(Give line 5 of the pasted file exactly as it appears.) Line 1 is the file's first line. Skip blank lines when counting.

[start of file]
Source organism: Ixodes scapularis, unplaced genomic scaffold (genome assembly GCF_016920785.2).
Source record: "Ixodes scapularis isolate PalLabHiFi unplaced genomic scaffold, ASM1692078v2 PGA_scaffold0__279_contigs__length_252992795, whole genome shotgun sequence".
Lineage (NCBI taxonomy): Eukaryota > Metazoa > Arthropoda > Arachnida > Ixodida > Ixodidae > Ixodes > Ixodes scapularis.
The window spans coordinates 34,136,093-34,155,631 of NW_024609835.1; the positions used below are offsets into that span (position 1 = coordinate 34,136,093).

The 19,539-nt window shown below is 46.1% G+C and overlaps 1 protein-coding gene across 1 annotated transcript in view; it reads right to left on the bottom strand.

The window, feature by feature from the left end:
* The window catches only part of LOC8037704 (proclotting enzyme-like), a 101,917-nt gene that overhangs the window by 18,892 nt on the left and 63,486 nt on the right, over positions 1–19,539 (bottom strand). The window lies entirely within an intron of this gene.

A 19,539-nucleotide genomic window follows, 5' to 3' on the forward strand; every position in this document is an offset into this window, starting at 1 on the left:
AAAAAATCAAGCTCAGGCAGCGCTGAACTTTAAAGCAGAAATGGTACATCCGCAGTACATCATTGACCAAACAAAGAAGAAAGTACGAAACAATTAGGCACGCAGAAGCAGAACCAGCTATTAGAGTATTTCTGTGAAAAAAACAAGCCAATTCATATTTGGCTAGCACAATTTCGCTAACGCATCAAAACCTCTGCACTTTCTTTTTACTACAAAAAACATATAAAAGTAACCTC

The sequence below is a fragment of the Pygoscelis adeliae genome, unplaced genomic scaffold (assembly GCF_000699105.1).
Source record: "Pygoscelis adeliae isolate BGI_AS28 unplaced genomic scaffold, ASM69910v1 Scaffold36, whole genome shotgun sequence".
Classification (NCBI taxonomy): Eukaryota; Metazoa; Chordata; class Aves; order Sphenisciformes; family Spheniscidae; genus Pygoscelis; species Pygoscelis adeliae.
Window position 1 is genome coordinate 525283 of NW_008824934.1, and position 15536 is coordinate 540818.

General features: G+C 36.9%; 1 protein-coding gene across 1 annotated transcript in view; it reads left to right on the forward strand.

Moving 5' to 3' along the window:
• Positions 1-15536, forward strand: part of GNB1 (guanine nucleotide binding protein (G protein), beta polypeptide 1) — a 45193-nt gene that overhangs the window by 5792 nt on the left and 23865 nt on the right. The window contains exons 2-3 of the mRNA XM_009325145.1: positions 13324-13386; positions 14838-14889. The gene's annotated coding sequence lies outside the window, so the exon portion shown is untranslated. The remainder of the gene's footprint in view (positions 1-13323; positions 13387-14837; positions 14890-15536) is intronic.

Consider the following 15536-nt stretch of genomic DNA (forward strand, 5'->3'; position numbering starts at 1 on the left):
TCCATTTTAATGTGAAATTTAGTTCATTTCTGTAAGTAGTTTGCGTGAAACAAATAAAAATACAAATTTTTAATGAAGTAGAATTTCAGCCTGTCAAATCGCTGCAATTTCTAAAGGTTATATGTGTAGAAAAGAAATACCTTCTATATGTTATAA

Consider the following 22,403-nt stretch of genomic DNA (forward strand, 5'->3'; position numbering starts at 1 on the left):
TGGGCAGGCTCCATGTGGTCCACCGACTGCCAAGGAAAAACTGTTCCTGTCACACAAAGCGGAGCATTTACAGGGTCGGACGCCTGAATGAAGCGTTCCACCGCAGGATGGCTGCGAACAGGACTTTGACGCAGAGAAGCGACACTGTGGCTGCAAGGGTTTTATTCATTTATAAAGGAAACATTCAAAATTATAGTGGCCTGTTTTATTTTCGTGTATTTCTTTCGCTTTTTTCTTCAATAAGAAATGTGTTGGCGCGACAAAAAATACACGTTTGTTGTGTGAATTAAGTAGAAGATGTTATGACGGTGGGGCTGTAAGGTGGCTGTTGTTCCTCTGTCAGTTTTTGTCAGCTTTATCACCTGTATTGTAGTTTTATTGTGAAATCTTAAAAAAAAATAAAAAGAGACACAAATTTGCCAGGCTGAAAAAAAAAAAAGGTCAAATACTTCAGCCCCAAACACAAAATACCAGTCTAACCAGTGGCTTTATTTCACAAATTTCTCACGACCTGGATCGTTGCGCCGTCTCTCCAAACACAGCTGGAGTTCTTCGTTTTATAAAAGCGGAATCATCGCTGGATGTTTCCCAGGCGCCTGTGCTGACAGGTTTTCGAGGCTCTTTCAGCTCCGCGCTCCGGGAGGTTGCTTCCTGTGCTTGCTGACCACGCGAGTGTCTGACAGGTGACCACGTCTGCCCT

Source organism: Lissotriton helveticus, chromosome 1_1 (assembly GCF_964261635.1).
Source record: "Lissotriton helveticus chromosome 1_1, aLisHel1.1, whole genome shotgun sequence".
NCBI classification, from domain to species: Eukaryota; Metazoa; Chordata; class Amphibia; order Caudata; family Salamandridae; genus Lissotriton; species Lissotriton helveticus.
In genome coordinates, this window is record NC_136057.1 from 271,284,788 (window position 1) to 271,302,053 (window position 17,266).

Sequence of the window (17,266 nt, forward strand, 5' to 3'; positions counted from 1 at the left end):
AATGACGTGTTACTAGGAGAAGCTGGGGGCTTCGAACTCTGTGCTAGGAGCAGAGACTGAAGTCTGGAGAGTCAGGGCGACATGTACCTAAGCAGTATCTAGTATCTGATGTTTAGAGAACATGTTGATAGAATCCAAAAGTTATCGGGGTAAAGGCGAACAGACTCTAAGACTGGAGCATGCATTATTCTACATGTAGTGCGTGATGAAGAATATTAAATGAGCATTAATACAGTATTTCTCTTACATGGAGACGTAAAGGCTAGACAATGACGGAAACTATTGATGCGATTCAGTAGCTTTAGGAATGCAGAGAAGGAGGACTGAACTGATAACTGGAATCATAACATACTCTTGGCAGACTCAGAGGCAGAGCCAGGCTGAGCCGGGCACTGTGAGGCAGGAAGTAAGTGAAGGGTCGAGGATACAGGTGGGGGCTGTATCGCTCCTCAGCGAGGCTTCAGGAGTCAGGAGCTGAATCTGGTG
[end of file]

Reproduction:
The 19,539-nt window shown below is 46.1% G+C and overlaps 1 protein-coding gene across 1 annotated transcript in view; it reads right to left on the bottom strand.